This is a personal biography as much as it is a book about killer whales. It tells the life story of a researcher trying to decipher the complex sonic language of these magical beasts but in the process the author connects us to these beasts in a very personal emotional way. I was very touched by descriptions of the plight of these magnificent, highly social, intelligent beasts confined in small pools at marine parks. The book moves from research done at these parks to the straits of Georgia where the author relocates to study the whales in their native habitat. From this vantage point the ecological disaster of the salmon fish farms is described that will persuade you to never buy farmed fish. If you are interested in learning more about the social life and the communications of killer whales in a book that is a good read then this one is for you
on April 7, 2003
I am very moved by the love, the courage and the discipline of Alexandra Morton. She is a paragon of free spirits, living out the dream many of us only fantasize but dare not pursue--living on a boat to follow the whales on waves. Not only she portrays the fascinating orcas with delightful insights, she also writes about her later romance and boat-life with her documentary husband Robin and their baby on the boat. It's beautiful and loving account, which makes his later accident even more sorrowful and tragic, not just for her but for all of us and whales too. From this book you will be absorbed by the orcas' ways of communication and intelligence, as well as the life on the Vancouver waters and islands. After you read this book, you will look at those captured dolphines and whales and Seaworld or zoos very differently. Alexandra writes with clarity and love.
on November 26, 2015
Mrs. Morton describes in infinite detail her life exploring and researching the orcas of the Canadian northwest. This is an autobiography of her life, her experiences, and her research. Very interesting, at times heartbreaking, and ending as uplifting and hopeful. I highly recommend this book!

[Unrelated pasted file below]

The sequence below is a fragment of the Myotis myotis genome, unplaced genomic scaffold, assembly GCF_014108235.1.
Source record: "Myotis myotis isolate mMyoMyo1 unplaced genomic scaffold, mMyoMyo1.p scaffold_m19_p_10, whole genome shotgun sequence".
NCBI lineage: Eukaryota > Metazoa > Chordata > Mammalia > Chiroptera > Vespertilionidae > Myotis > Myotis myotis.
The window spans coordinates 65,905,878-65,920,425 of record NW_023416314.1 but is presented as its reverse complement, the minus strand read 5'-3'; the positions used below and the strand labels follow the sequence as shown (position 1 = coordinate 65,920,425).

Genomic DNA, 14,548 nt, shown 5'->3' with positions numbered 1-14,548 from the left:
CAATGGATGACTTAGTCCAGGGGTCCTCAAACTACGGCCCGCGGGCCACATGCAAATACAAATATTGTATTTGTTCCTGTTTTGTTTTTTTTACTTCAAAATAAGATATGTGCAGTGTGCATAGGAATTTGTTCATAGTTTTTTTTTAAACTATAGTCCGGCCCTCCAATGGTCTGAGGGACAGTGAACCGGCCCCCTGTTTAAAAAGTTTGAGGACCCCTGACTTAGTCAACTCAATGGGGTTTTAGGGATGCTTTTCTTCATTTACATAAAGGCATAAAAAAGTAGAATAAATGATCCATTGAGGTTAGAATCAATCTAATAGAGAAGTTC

on December 11, 2003
Alexandra Morton writes with both her head and her heart. I read about her in a magazine and checked her book out from the library. I have purchased 5 copies to give at Christmas, knowing without a doubt that each recipient will love her story and appreciate what they will have learned. Well written with scientific knowledge embedded in a wonderful life story.
on November 28, 2005
Listening to Whales is a wonderful story of a woman's life in the wild and the beautiful creatures she has devoted her life to. This auto-biography of the life of Alex Morten follows her journey through studying dolphin noises to captive dolphins to captive orcas and finally spending 25 years in the wilderness off the western coast of Canada studying killer whales in the wild. This story is so powerful and definitely shows us how important and intelligent these creatures are. Aside from retelling the moving story of how the whales thrived in those empty waters to completely leaving the same land with the coming of fish farms, this novel teaches the reader so much about this whale species, their culture and their environment. This is a must read for anyone interested in the preservation of the once pristine waters that are home to the killer whales and other marine animals--such as dolphins, porpoises, salmon, seals and otters--and for anyone who finds these beautiful and smart animals at all intriguing. Morton will make any reader fall in love with orcas as she takes the readers out on the waters in her boat, watching the whales live, play, love, and die. The end of the novel becomes more of a commentary on the industries--fish farming in particular--that destroy natural ecosystems. Morton leaves the touching story of her whales as they leave the once peaceful waters near her home, and throws a lot of political jargon at the reader. Though what she has to say is quite shocking, and definitely will leave the reader understanding the terrible effects of such an industry, the constant barrage of numbers and statistics that Morton uses to get her point across can become quite tiresome. However, it makes the final beautiful pages of this novel all the more emotionally touching. This book is amazing, and will definitely leave any reader feeling the same love that Morton does towards killer whales.